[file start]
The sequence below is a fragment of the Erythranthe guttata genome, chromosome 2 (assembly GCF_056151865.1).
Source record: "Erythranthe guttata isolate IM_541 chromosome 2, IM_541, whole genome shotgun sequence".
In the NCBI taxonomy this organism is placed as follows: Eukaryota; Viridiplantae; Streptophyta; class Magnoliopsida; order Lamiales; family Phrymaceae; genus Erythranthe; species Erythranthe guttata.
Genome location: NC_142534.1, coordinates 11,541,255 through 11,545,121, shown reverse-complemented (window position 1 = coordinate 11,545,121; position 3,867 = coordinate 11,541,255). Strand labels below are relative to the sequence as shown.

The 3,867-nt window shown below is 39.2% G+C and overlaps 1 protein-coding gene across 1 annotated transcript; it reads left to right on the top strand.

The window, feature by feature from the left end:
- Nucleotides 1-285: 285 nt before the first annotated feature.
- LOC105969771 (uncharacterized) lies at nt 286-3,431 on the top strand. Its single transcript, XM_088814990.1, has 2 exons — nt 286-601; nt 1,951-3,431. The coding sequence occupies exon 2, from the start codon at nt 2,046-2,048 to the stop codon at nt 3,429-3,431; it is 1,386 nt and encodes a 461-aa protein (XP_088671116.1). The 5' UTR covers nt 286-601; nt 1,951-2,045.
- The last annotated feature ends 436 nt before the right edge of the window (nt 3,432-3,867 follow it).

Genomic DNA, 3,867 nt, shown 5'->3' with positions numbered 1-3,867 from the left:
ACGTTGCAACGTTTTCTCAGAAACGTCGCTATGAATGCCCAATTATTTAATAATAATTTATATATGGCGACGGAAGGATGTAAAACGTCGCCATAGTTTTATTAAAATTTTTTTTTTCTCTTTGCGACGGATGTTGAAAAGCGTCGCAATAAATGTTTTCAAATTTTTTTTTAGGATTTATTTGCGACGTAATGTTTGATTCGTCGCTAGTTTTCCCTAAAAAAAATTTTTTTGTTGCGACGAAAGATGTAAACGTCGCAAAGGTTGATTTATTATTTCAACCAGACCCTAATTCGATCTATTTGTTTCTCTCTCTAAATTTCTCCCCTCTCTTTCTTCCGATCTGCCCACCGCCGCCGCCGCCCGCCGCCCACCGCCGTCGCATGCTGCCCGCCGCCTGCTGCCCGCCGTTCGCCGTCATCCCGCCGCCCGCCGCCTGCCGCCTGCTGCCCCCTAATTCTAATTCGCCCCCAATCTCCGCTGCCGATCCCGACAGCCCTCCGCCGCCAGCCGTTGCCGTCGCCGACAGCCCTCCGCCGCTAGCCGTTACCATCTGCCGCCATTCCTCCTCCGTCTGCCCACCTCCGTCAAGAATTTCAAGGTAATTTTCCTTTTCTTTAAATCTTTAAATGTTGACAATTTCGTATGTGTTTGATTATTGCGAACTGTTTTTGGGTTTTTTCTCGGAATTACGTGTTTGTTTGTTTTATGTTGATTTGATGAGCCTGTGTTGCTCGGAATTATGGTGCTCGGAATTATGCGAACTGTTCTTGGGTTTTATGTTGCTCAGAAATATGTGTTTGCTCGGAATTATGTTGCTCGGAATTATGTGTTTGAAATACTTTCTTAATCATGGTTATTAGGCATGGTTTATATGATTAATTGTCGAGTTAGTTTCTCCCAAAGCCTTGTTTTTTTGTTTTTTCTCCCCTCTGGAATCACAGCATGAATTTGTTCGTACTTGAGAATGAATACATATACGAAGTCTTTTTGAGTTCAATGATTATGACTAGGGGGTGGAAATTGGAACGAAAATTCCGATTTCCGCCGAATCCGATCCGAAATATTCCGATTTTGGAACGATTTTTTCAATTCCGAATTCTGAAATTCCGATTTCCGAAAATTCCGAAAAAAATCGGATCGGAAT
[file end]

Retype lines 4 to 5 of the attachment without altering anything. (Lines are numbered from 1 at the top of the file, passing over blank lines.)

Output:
Genome location: NC_142534.1, coordinates 11,541,255 through 11,545,121, shown reverse-complemented (window position 1 = coordinate 11,545,121; position 3,867 = coordinate 11,541,255). Strand labels below are relative to the sequence as shown.

The 3,867-nt window shown below is 39.2% G+C and overlaps 1 protein-coding gene across 1 annotated transcript; it reads left to right on the top strand.